This was Blissett’s home debut after he scored in his Rovers bow at Chester on Saturday. On this evidence, his lack of impact on the game at Conference level is puzzling. The 24 year old has a real touch of the Gifton Noel-Williamses about him: at six foot four he is a tall bloke, and was utilised well as a target man by the Gas, but does not play in the usual mould of a lower league big man. He is mobile as well as strong. He may not have the most balletic of movement, but he is able to awkwardly haul himself around the pitch, winning almost very header that comes his way, and on this occasion showed an ability to always move the ball on to a teammate. He only had one real chance to show his prowess in the box and his athletic, improvised overhead kick was only stopped by an even more athletic clearance off the line by the backtracking defender.
That clearance made me think about how weird partiality is. Standing in the corner behind the goal it was quite clear to me that the Barnet defender, Sam Togwell, put the ball over the bar with his head. The three thousand or so Rovers fans around me, however, disagreed, exploding as one in appeal for a penalty and red card. The referee, unsighted, was prepared to appease them, before noticing his linesman flagging for a corner, which after consolation, was awarded.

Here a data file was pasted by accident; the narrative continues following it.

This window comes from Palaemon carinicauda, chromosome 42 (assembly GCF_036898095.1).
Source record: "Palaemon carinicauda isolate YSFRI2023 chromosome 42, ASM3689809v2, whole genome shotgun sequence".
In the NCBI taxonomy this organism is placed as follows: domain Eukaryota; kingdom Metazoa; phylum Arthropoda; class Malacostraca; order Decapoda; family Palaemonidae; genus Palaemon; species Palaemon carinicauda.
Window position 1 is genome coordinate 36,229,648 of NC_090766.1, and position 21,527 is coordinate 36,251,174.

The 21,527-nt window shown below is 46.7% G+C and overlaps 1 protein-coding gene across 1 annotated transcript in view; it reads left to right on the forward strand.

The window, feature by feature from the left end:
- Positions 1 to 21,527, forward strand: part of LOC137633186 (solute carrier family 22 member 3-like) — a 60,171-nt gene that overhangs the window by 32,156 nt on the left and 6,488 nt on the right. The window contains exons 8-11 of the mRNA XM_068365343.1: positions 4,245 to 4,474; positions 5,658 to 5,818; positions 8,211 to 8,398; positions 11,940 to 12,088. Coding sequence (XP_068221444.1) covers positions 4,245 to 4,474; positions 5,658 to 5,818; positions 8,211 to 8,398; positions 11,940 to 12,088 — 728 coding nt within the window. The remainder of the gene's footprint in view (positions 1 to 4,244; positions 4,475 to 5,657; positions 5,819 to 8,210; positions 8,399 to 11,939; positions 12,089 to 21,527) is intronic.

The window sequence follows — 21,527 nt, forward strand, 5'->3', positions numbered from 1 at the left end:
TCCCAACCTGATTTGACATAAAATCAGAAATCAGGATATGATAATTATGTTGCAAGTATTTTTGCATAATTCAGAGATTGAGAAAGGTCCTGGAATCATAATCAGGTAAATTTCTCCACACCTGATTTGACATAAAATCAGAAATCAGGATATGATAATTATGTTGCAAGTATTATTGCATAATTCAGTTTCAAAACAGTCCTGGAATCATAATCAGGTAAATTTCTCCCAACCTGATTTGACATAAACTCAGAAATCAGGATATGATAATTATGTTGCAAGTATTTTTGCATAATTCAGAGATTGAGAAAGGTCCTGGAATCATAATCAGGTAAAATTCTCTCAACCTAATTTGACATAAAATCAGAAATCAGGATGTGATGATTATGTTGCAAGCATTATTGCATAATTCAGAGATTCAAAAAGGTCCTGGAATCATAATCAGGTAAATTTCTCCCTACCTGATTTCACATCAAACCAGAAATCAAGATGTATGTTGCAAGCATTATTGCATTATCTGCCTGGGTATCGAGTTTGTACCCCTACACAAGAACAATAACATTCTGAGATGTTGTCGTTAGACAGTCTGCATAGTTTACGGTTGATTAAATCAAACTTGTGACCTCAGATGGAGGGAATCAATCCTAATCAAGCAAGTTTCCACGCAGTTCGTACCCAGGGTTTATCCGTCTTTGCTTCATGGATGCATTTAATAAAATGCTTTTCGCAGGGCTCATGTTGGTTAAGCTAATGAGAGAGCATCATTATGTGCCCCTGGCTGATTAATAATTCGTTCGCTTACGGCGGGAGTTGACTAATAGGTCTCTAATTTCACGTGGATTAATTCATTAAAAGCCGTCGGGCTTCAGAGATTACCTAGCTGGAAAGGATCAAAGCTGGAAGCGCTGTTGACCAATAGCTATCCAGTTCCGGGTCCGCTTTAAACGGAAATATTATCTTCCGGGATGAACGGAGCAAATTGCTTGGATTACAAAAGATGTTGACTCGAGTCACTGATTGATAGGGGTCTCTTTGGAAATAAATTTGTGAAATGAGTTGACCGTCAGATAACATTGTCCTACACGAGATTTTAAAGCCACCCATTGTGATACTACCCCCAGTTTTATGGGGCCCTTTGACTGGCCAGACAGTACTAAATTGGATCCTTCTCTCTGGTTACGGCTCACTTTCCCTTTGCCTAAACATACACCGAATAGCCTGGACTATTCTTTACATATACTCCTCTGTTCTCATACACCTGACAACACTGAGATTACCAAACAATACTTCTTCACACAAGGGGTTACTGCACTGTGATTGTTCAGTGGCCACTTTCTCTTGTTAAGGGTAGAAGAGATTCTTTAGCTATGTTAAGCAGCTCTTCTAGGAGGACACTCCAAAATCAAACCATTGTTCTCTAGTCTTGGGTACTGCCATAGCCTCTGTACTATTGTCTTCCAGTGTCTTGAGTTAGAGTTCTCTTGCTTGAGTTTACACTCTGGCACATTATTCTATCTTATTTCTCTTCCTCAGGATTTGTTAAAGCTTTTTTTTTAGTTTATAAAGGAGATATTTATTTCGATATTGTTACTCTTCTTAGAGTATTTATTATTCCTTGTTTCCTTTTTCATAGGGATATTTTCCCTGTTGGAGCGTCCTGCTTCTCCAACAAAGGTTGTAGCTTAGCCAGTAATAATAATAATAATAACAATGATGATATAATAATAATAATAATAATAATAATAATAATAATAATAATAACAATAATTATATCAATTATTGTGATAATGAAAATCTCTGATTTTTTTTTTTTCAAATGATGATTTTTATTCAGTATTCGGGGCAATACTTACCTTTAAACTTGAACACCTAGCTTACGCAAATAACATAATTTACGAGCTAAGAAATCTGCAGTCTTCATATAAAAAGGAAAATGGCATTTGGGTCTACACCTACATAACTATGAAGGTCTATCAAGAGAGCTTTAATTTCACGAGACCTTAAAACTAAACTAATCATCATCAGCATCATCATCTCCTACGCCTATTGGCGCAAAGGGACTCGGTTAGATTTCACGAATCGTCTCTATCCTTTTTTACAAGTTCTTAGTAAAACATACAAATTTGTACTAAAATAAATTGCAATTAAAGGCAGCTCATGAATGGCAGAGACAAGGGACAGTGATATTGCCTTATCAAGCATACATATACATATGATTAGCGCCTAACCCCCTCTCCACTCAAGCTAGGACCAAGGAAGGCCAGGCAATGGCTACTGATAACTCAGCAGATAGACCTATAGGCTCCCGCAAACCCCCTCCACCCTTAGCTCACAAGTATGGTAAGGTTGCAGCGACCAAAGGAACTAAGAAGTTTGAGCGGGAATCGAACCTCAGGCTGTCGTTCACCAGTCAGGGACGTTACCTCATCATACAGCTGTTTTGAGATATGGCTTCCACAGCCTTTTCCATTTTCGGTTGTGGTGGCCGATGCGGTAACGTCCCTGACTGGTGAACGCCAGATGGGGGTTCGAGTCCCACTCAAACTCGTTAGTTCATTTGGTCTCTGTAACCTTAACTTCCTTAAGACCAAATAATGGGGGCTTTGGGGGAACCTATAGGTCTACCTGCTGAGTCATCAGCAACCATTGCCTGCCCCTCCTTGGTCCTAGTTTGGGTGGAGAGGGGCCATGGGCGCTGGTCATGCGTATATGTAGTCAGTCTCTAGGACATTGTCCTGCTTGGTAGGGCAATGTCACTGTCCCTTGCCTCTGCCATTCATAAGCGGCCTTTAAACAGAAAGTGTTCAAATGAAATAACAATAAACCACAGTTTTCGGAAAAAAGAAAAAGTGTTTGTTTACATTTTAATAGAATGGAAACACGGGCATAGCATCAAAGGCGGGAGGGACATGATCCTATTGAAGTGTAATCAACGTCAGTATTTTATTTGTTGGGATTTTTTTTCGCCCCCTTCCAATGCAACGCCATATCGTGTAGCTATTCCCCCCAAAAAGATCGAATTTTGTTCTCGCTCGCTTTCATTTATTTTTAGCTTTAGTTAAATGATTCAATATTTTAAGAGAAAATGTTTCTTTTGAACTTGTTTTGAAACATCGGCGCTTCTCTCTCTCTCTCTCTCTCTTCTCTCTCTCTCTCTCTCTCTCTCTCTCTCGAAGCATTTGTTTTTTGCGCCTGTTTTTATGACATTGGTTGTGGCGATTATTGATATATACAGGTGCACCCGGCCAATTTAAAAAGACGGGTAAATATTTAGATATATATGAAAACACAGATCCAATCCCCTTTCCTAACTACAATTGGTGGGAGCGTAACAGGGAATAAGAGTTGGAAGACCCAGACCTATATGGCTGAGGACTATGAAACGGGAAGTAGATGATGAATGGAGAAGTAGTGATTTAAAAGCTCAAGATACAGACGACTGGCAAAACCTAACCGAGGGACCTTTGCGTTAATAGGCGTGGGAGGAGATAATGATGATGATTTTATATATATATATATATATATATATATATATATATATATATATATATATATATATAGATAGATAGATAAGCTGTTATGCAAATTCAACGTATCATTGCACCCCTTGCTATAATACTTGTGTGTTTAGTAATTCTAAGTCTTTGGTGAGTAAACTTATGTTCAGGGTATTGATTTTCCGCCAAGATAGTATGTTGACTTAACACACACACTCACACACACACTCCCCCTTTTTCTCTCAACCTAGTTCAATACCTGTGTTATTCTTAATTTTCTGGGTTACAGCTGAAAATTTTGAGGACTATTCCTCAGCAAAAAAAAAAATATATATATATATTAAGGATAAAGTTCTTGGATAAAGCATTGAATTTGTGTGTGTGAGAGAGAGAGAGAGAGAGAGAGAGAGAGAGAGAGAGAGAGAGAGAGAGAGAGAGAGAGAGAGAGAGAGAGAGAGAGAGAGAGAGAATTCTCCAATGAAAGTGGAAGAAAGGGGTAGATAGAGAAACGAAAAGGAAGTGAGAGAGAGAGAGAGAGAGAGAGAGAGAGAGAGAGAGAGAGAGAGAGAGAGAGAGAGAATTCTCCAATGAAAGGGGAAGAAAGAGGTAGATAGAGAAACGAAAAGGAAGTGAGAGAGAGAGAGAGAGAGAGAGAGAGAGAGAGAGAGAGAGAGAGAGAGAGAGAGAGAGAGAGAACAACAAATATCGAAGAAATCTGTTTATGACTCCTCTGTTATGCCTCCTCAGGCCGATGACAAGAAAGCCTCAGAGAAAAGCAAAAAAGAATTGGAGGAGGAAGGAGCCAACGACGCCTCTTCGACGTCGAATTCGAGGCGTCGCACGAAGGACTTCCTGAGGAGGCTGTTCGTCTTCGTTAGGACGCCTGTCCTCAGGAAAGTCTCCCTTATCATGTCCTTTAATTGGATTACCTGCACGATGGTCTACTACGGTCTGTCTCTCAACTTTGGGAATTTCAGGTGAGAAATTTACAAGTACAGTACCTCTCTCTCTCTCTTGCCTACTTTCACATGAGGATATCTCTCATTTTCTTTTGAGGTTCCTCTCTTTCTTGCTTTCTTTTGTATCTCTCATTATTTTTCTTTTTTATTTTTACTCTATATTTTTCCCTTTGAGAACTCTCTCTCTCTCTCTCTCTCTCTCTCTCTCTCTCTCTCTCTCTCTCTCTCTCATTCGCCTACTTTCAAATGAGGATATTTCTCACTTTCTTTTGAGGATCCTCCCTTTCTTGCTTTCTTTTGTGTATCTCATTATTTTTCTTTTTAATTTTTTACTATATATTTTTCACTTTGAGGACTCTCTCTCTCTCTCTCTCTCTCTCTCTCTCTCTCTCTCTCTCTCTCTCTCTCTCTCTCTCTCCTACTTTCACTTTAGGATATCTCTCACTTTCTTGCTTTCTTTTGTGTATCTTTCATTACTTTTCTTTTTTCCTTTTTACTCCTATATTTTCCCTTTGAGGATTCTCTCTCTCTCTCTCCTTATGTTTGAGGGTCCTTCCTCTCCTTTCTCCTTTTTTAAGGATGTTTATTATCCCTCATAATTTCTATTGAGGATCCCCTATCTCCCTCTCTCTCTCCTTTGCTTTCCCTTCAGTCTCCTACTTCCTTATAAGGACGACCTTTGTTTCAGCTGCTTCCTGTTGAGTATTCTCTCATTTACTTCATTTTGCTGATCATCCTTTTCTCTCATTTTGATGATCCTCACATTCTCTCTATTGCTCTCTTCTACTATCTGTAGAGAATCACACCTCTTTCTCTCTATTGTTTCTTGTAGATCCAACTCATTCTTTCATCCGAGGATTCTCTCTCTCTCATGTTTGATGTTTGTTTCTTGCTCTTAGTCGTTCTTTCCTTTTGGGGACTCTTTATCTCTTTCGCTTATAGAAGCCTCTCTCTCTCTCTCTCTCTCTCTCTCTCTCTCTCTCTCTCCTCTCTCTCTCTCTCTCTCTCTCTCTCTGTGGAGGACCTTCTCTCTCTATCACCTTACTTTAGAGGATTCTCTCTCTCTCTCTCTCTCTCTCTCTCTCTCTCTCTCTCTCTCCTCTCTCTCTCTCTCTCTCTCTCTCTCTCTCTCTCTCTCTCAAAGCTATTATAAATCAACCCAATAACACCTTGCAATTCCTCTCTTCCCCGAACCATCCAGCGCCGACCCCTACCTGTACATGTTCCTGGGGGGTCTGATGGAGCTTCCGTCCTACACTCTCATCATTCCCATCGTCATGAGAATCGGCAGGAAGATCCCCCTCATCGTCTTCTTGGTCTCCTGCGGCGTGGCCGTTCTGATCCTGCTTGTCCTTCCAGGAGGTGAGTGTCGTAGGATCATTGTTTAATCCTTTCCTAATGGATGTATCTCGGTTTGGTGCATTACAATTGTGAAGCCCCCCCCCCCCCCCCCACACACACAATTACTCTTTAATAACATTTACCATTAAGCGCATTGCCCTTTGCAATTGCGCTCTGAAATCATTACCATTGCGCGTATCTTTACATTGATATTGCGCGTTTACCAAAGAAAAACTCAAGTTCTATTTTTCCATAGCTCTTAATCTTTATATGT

As possibly the lone neutral in the end it was completely evident that the correct decision had been made, but to the home support, desperate to see their team – on top and attacking relentlessly after going a goal ahead early on – pick off the league leaders, there was absolutely no question that they had been cheated. And they made that point. Again and again and again. They spewed no end of vitriol at the linesman: some poor bloke who had spent a Tuesday schlepping down the M4 to stand in the cold, pissing night, only to be shouted at for getting a decision completely right.